Semel out as Yahoo CEO; co-founder Yang to take over
Terry Semel had led the company for six years
Semel had been the focus of intense criticism in the past two years as a result of Yahoo's inability to capitalize as much as expected on the fast-growing market for search engine advertising. In contrast, Google Inc. has enjoyed eye-popping revenue growth and enviable profits almost exclusively from the search advertising market.
Last week, at Yahoo's annual shareholder meeting, Semel fielded stinging criticism from shareholders in attendance, leading to tense exchanges at times.
Semel resigned from his position as CEO and chairman and will become nonexecutive chairman and serve as an adviser to the management team.
Semel became chairman and CEO in May 2001.
The board of directors appointed Yang, who co-founded the company 12 years ago, as CEO, and Susan Decker, former executive vice president and head of the advertiser and publisher group, as the company's president.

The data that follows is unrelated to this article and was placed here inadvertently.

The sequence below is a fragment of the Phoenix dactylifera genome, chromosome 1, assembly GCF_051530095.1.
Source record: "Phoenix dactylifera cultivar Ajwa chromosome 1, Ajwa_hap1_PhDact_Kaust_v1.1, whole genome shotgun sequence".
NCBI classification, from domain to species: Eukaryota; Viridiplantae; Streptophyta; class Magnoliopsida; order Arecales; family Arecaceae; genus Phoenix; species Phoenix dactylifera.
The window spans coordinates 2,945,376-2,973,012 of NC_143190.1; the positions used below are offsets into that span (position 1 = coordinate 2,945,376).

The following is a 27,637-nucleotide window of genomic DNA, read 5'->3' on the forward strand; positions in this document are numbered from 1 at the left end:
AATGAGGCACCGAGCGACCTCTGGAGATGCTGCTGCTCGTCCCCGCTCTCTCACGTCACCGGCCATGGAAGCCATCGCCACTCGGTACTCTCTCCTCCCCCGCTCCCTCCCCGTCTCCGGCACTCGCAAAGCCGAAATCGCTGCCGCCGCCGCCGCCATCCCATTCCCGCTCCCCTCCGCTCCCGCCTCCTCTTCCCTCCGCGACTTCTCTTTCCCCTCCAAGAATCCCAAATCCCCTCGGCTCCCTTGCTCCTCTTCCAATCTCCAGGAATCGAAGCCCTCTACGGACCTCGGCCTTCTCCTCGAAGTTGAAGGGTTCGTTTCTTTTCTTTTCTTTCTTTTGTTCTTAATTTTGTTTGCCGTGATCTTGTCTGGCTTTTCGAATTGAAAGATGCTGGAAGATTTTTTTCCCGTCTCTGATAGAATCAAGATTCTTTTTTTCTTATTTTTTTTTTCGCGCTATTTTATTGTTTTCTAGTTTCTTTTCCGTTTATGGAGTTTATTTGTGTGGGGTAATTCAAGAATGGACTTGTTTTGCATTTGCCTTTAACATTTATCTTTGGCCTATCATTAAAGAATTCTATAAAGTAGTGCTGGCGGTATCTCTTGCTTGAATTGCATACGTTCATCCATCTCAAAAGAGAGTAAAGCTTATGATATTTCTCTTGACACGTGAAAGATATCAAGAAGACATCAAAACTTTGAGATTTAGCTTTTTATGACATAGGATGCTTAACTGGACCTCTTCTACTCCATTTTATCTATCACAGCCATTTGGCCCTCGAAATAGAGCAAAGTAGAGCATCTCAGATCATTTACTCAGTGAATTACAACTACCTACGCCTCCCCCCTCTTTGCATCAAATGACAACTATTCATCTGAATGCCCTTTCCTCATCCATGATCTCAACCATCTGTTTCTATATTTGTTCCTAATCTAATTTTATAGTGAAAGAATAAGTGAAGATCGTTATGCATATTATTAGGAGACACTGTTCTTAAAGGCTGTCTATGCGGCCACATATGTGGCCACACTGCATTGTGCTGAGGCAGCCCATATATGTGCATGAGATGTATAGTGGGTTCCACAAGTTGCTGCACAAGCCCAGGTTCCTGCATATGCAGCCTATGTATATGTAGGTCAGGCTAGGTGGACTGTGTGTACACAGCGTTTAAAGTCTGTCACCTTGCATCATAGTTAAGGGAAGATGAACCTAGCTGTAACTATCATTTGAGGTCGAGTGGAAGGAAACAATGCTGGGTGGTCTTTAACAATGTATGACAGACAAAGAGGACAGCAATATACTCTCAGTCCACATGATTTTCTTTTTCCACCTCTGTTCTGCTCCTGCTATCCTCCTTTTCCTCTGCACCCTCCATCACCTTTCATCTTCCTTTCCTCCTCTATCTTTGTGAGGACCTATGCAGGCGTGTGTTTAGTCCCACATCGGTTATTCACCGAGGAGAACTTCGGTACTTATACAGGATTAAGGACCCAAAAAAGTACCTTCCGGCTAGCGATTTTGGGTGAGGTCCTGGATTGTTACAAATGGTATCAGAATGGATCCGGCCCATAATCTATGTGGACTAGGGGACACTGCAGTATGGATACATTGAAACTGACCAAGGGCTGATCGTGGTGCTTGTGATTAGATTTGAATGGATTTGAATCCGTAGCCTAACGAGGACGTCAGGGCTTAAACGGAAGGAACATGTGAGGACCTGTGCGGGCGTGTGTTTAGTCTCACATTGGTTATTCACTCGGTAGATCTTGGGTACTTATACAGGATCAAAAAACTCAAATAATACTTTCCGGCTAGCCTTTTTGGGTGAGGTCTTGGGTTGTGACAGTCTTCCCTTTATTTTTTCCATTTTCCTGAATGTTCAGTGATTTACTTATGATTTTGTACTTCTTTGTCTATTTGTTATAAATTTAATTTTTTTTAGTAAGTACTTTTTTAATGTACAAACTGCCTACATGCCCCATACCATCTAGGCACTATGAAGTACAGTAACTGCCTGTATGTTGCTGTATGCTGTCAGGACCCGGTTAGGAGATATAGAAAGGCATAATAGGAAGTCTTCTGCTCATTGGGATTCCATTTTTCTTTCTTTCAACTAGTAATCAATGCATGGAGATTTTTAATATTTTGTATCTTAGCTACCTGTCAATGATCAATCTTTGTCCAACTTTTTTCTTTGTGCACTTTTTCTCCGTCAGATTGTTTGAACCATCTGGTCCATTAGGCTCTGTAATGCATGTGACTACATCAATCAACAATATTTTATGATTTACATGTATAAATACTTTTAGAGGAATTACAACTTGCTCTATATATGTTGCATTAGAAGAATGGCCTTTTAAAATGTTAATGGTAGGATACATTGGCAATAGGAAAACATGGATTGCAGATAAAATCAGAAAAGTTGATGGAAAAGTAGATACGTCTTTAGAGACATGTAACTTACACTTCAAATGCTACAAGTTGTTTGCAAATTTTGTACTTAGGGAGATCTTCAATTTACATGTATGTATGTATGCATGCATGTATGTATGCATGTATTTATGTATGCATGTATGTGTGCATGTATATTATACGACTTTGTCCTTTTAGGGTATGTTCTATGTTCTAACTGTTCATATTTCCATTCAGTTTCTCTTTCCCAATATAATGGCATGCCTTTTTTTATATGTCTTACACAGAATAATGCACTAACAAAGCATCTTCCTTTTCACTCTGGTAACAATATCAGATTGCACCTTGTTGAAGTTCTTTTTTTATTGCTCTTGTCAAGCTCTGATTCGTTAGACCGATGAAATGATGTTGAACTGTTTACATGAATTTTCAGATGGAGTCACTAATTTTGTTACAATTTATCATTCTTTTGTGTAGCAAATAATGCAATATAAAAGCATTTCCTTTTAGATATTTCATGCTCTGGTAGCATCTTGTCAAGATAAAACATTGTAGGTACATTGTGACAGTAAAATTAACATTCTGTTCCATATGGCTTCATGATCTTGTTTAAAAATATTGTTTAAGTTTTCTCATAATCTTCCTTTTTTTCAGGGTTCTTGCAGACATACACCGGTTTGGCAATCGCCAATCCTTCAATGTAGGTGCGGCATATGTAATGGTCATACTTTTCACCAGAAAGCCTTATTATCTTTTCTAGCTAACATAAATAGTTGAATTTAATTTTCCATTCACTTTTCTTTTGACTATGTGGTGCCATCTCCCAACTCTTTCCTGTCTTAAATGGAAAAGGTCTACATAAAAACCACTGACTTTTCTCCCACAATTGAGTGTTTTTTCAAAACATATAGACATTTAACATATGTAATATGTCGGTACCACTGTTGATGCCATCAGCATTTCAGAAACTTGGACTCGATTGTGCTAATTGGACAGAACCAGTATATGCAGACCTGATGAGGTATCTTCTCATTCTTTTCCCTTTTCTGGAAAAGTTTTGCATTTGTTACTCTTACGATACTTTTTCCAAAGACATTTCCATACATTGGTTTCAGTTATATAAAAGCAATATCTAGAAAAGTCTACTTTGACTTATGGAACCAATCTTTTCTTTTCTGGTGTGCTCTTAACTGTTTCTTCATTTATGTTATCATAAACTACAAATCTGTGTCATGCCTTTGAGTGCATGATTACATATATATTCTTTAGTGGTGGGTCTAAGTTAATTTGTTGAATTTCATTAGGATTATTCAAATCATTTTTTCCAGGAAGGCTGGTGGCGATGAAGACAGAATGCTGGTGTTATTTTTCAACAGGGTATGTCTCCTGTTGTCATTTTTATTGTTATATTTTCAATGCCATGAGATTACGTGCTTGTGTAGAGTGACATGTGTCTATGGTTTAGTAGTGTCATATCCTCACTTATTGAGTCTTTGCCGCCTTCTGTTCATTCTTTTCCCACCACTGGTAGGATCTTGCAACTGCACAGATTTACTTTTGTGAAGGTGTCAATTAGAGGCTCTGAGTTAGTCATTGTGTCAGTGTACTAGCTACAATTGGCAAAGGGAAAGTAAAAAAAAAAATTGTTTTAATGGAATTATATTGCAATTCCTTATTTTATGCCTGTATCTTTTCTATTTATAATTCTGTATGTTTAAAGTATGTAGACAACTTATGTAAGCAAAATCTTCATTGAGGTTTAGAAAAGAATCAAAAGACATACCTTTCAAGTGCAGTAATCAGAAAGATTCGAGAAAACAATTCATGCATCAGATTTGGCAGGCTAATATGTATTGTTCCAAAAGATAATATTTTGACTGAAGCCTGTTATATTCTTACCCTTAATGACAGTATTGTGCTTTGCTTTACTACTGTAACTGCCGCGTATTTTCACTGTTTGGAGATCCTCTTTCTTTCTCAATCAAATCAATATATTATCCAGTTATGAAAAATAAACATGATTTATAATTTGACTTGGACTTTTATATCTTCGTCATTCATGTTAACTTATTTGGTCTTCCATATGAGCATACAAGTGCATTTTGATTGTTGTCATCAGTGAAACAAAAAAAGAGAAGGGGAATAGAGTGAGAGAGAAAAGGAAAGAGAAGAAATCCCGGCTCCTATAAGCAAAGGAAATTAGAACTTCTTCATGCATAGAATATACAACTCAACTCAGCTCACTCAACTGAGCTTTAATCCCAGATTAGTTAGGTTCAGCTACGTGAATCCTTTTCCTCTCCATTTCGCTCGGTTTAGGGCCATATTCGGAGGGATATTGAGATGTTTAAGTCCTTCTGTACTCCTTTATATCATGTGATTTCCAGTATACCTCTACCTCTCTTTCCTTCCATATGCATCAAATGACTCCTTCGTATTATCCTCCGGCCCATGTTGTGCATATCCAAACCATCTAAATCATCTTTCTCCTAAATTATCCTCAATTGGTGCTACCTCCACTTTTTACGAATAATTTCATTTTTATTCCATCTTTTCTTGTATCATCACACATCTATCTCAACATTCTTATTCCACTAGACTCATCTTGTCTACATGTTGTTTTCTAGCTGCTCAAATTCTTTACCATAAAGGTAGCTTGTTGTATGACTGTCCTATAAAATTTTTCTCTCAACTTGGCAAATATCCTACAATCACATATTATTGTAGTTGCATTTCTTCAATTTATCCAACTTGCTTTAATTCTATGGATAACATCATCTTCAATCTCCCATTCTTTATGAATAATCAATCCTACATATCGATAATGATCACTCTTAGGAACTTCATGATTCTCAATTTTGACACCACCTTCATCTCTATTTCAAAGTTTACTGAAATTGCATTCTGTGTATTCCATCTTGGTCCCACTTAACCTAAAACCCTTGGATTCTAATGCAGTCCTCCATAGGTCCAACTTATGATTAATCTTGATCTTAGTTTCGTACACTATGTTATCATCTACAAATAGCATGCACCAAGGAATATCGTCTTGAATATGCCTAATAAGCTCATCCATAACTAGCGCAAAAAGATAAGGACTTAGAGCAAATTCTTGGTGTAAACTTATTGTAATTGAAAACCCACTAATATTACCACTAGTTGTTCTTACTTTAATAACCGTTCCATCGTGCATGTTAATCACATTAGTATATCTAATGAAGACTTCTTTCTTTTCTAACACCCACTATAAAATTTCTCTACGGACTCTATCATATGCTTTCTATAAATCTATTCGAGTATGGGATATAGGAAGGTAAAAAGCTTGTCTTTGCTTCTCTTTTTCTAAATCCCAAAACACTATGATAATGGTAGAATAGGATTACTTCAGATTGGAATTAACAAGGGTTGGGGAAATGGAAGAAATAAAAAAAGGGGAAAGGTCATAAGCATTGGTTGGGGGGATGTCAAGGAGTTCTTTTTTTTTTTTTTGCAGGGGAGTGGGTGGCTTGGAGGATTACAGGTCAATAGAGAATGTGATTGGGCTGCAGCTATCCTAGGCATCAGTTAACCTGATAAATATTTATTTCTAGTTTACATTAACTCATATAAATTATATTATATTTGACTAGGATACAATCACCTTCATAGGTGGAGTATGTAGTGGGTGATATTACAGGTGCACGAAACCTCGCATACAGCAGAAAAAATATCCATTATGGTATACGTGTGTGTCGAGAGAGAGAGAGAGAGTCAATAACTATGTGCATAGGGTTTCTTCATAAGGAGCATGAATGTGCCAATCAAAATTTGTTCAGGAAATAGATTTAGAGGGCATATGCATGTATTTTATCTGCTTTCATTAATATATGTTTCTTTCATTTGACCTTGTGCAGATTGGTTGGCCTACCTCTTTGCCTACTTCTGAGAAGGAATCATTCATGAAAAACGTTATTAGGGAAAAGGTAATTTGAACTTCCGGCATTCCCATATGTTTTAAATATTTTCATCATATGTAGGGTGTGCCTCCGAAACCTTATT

In a webcast, Semel said that he had told the board that he wanted to step back from his executive role "sooner rather than later" and that he and the board had agreed that this would be a good time for him to step down as CEO.
"I've long been talking to the board about the importance of ensuring a smooth succession to Yahoo's senior leadership," Semel said.
Semel expressed full confidence that Yang and Decker are the right people to carry Yahoo "through its multiyear transformation," while acknowledging that the past year has been a difficult one for Yahoo and that no one in Yahoo's management has been satisfied with the company's performance.
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